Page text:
The number of professional CCTV Cameras in the UK
Watchful Eye Security Ltd work closely with CCTV operations and can reveal just how many professional installations are in the UK.
The UK has some 21.1 million video surveillance cameras. That was the outstanding number to come out of the BSIA’s new report on the sector, as released at IFSEC in May, writes Mark Rowe.
Pauline Norstrom set out the report; her consultancy Anekanta Consulting was the author of the report that she led on.
As she said, the 21.1m are ‘professional’ cameras in use in the UK’s 2.3m non-domestic properties. And that total could be even higher already, as the need for video cameras continues to grow, she said. The same as in 2013 when the BSIA last carried out the research, near all, 99 per cent, of those cameras are in the private sector. The number of town centre, public space cameras has risen, but public sector CCTV remains chronically under-funded, she said.
Number is one thing, use (if any) is another. Pauline said that over 70pc of the private cameras are in use for crime prevention, of some sort. In other words, a fair few are not there in case of crime, but for operational or business process purposes. If the camera is added to AI, it’s seen as another Internet of Things (IoT) data source. Use of facial recognition software is growing. Two per cent of the end users talked to for the study use some form of such software; for example for access control. A good half, 53pc of those users said they would use some form of AI with their cameras, in the future. Various already big users of video – critical infrastructure, transport, crowded places – say that they see value in AI.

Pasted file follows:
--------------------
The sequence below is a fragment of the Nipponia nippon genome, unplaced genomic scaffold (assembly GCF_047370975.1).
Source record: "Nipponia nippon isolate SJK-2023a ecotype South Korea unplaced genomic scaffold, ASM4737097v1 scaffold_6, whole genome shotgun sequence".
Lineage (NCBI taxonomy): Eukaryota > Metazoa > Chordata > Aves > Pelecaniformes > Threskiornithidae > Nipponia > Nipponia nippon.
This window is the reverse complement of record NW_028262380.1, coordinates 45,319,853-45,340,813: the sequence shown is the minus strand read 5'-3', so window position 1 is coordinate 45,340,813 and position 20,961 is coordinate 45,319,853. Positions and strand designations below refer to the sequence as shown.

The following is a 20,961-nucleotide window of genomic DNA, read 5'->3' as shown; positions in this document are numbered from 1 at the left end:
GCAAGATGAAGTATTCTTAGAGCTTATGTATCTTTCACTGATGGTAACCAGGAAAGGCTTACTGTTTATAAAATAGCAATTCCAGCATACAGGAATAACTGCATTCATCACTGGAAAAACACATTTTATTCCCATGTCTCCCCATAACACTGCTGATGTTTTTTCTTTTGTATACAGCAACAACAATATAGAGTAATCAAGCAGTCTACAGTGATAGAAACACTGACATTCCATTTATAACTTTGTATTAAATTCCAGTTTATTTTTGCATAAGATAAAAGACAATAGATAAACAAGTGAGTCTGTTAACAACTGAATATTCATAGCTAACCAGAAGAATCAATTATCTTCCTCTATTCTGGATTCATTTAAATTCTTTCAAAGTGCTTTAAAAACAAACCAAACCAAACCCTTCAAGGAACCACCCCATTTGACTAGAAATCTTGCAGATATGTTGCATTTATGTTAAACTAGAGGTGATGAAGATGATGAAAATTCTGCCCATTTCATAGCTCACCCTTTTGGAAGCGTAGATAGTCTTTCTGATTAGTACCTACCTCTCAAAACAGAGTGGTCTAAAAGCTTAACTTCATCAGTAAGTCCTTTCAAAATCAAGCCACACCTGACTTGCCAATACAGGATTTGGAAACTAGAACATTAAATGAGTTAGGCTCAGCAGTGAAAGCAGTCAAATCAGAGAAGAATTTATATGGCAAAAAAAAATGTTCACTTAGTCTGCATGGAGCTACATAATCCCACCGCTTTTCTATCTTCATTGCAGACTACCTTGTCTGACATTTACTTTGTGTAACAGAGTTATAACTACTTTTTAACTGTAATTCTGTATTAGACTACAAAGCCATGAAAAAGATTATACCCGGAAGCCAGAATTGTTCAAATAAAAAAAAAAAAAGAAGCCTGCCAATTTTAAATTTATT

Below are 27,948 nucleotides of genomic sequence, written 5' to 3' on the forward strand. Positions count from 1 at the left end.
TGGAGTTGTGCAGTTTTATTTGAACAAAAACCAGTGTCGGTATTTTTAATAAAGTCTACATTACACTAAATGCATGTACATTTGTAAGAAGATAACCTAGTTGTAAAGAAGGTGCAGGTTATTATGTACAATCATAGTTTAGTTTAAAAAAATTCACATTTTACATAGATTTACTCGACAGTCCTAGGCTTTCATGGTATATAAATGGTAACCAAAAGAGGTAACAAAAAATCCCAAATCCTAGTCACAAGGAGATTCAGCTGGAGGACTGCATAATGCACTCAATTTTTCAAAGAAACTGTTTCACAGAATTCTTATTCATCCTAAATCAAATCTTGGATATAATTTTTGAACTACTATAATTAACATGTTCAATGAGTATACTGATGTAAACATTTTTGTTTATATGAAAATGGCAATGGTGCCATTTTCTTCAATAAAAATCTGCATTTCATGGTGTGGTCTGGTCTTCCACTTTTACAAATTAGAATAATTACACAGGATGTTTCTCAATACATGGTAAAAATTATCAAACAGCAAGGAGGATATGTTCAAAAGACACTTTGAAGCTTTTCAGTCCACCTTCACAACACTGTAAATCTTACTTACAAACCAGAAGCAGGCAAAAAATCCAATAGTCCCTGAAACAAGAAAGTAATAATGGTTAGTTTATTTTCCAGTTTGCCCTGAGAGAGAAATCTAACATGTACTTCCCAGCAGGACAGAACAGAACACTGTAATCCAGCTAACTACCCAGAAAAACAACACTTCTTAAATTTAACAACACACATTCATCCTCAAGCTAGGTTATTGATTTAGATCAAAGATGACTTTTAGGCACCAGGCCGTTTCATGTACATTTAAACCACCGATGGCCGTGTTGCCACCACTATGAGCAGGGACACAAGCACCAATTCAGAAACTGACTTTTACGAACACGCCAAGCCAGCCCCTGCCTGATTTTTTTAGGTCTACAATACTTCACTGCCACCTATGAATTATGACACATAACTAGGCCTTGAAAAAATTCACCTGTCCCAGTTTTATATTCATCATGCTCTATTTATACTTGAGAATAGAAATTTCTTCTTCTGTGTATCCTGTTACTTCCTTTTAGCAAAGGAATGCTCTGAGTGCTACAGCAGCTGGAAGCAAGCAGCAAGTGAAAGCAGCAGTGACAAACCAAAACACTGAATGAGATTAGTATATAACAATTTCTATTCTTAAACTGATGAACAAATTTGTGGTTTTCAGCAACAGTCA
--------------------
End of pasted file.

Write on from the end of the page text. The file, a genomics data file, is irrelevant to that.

Professional Security asked Pauline about that ‘big jump’ in the total, from the 2013 estimate of six million. Was the 2013 number an under-estimate; or had use of video gone up sharply, or was there some other reason for the rise? Some of all three. That original number was conservative, and there had been some under-counting; and prices were lower, and products were easy to install, making for more availability. Every industry is going digital and getting ‘clued up’ about what AI can bring. Autonomous (driverless) cars for example will need video cameras. Video will underpin smart buildings and ‘smart cities’, as IoT devices. Pauline’s consultancy work is in this very field, so she’s well informed when she says that the security industry has become very good at anonymisation of video (necessary if you are to make data available for traffic control for example, while abiding by data privacy).
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